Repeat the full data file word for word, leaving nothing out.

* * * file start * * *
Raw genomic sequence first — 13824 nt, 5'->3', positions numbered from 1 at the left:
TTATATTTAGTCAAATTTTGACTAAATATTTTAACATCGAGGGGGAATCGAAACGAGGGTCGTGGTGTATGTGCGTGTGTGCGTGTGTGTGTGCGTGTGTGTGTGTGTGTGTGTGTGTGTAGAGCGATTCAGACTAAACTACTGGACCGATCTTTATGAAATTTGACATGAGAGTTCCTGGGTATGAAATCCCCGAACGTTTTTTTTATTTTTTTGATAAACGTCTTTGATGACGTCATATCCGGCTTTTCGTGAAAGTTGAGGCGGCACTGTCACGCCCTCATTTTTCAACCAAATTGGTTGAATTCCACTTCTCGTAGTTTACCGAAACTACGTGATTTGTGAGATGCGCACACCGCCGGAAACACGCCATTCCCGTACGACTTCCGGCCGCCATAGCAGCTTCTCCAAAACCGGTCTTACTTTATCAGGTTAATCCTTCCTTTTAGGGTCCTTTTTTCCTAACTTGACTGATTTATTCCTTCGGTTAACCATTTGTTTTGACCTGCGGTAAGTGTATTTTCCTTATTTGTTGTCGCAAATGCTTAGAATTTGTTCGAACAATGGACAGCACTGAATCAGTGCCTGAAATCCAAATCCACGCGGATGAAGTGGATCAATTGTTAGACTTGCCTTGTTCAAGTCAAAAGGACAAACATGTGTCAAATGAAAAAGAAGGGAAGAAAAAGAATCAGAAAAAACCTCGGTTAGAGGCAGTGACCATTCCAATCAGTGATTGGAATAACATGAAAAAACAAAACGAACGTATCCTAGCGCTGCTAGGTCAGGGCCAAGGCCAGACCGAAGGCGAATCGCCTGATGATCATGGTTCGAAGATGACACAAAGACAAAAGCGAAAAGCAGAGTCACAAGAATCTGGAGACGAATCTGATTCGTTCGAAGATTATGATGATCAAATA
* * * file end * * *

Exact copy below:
Raw genomic sequence first — 13824 nt, 5'->3', positions numbered from 1 at the left:
TTATATTTAGTCAAATTTTGACTAAATATTTTAACATCGAGGGGGAATCGAAACGAGGGTCGTGGTGTATGTGCGTGTGTGCGTGTGTGTGTGCGTGTGTGTGTGTGTGTGTGTGTGTGTAGAGCGATTCAGACTAAACTACTGGACCGATCTTTATGAAATTTGACATGAGAGTTCCTGGGTATGAAATCCCCGAACGTTTTTTTTATTTTTTTGATAAACGTCTTTGATGACGTCATATCCGGCTTTTCGTGAAAGTTGAGGCGGCACTGTCACGCCCTCATTTTTCAACCAAATTGGTTGAATTCCACTTCTCGTAGTTTACCGAAACTACGTGATTTGTGAGATGCGCACACCGCCGGAAACACGCCATTCCCGTACGACTTCCGGCCGCCATAGCAGCTTCTCCAAAACCGGTCTTACTTTATCAGGTTAATCCTTCCTTTTAGGGTCCTTTTTTCCTAACTTGACTGATTTATTCCTTCGGTTAACCATTTGTTTTGACCTGCGGTAAGTGTATTTTCCTTATTTGTTGTCGCAAATGCTTAGAATTTGTTCGAACAATGGACAGCACTGAATCAGTGCCTGAAATCCAAATCCACGCGGATGAAGTGGATCAATTGTTAGACTTGCCTTGTTCAAGTCAAAAGGACAAACATGTGTCAAATGAAAAAGAAGGGAAGAAAAAGAATCAGAAAAAACCTCGGTTAGAGGCAGTGACCATTCCAATCAGTGATTGGAATAACATGAAAAAACAAAACGAACGTATCCTAGCGCTGCTAGGTCAGGGCCAAGGCCAGACCGAAGGCGAATCGCCTGATGATCATGGTTCGAAGATGACACAAAGACAAAAGCGAAAAGCAGAGTCACAAGAATCTGGAGACGAATCTGATTCGTTCGAAGATTATGATGATCAAATA